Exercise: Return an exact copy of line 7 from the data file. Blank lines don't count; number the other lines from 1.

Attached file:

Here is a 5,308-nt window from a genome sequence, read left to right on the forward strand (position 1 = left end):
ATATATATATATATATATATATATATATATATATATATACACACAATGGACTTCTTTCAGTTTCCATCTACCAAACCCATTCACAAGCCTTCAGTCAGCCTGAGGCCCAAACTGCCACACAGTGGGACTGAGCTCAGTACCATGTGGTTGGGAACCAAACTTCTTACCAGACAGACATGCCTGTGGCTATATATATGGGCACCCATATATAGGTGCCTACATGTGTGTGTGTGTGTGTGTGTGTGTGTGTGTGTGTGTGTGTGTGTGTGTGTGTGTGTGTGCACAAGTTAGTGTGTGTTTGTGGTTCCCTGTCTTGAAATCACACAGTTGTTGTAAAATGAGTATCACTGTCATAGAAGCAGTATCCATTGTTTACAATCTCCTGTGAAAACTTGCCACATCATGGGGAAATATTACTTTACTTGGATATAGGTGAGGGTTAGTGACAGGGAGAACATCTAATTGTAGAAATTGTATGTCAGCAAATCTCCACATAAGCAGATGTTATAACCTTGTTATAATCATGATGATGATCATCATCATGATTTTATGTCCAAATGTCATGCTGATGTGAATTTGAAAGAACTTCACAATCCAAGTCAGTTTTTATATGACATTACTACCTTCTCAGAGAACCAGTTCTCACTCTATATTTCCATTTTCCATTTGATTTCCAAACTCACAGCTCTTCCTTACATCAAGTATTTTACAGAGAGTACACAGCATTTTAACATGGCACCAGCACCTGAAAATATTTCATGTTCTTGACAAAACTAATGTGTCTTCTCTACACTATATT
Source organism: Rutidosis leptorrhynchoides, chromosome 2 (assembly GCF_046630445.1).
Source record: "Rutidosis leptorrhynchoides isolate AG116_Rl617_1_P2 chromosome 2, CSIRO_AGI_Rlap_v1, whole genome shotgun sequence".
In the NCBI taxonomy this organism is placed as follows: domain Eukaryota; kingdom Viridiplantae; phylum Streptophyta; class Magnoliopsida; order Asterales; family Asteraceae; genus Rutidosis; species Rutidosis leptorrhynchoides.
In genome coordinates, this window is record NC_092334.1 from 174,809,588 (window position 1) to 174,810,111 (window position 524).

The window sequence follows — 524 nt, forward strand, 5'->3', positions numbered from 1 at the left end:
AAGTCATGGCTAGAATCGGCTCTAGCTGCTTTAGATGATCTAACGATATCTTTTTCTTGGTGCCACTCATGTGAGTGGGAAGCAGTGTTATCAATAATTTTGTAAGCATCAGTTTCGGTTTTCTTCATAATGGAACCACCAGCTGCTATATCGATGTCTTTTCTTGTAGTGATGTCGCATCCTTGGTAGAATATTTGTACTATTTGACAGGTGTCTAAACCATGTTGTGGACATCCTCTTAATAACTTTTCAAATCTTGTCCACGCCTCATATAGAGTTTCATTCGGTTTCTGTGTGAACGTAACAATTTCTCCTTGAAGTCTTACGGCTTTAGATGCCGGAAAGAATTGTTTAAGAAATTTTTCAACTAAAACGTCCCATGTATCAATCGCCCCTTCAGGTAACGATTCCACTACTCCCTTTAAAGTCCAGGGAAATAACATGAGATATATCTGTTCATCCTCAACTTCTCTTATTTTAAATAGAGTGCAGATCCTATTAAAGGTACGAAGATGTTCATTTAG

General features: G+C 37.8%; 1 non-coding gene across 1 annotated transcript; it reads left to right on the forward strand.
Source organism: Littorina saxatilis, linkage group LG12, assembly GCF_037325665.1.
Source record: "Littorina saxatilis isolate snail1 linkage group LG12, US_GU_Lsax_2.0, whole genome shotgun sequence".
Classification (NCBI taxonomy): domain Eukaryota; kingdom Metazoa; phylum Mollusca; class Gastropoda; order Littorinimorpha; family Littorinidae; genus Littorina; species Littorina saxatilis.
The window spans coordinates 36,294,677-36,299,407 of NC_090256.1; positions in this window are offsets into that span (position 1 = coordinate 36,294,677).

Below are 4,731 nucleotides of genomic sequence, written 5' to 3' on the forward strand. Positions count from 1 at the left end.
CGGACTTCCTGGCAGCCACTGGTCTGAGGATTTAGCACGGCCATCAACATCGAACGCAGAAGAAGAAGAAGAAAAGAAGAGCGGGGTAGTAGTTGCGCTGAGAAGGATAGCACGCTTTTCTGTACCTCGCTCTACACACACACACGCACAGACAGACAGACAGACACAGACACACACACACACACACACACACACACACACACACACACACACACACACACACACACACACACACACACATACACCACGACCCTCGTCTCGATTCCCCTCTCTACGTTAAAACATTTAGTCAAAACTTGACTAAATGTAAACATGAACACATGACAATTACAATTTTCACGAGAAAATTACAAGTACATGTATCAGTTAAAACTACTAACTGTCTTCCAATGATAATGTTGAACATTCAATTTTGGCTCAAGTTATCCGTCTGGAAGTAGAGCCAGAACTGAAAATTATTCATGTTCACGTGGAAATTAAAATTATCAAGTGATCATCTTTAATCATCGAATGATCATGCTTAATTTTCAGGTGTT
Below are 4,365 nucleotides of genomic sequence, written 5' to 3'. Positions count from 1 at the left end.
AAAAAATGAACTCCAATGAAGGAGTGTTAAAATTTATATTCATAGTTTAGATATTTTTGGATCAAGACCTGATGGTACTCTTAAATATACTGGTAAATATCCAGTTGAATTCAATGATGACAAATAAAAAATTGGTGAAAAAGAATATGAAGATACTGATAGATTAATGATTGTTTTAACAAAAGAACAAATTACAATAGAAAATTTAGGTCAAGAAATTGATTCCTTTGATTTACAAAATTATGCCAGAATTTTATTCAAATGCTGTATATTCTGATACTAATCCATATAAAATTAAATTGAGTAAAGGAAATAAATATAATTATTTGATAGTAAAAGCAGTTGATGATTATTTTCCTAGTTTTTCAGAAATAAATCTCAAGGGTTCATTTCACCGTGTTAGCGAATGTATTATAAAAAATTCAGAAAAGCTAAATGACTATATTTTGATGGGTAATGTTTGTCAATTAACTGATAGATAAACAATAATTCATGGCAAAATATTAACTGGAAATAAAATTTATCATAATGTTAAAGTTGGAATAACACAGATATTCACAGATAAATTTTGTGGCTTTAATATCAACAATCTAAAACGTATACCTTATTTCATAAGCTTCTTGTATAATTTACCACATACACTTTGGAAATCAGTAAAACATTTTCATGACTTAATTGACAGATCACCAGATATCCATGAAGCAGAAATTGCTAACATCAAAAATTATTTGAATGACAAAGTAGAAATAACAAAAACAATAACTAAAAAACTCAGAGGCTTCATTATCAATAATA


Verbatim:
The window sequence follows — 524 nt, forward strand, 5'->3', positions numbered from 1 at the left end: